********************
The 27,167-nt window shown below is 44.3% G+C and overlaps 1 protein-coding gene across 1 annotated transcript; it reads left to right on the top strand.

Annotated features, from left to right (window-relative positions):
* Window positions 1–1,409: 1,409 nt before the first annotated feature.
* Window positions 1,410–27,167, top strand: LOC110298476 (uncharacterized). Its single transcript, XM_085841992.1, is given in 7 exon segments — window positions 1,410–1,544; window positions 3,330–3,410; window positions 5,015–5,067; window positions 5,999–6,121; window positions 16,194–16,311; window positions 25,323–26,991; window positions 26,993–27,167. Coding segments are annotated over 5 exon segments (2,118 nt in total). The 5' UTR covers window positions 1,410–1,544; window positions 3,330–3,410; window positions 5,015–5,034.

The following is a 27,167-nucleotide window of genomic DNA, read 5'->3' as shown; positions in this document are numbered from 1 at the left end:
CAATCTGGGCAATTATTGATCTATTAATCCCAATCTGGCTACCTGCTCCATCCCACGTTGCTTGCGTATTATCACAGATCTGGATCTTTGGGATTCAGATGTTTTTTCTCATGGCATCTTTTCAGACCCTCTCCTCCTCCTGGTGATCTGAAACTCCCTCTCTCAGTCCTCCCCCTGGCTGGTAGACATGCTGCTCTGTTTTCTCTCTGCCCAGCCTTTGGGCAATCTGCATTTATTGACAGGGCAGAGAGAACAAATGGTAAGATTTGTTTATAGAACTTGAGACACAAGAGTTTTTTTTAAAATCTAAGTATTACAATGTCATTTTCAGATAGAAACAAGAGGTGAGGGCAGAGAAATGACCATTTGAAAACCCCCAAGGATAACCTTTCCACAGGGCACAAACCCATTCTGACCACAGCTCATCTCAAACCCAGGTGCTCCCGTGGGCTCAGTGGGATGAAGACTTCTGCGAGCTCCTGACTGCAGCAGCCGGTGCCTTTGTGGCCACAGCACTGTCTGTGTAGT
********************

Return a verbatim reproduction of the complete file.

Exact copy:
The 27,167-nt window shown below is 44.3% G+C and overlaps 1 protein-coding gene across 1 annotated transcript; it reads left to right on the top strand.

Annotated features, from left to right (window-relative positions):
* Window positions 1–1,409: 1,409 nt before the first annotated feature.
* Window positions 1,410–27,167, top strand: LOC110298476 (uncharacterized). Its single transcript, XM_085841992.1, is given in 7 exon segments — window positions 1,410–1,544; window positions 3,330–3,410; window positions 5,015–5,067; window positions 5,999–6,121; window positions 16,194–16,311; window positions 25,323–26,991; window positions 26,993–27,167. Coding segments are annotated over 5 exon segments (2,118 nt in total). The 5' UTR covers window positions 1,410–1,544; window positions 3,330–3,410; window positions 5,015–5,034.

The following is a 27,167-nucleotide window of genomic DNA, read 5'->3' as shown; positions in this document are numbered from 1 at the left end:
CAATCTGGGCAATTATTGATCTATTAATCCCAATCTGGCTACCTGCTCCATCCCACGTTGCTTGCGTATTATCACAGATCTGGATCTTTGGGATTCAGATGTTTTTTCTCATGGCATCTTTTCAGACCCTCTCCTCCTCCTGGTGATCTGAAACTCCCTCTCTCAGTCCTCCCCCTGGCTGGTAGACATGCTGCTCTGTTTTCTCTCTGCCCAGCCTTTGGGCAATCTGCATTTATTGACAGGGCAGAGAGAACAAATGGTAAGATTTGTTTATAGAACTTGAGACACAAGAGTTTTTTTTAAAATCTAAGTATTACAATGTCATTTTCAGATAGAAACAAGAGGTGAGGGCAGAGAAATGACCATTTGAAAACCCCCAAGGATAACCTTTCCACAGGGCACAAACCCATTCTGACCACAGCTCATCTCAAACCCAGGTGCTCCCGTGGGCTCAGTGGGATGAAGACTTCTGCGAGCTCCTGACTGCAGCAGCCGGTGCCTTTGTGGCCACAGCACTGTCTGTGTAGT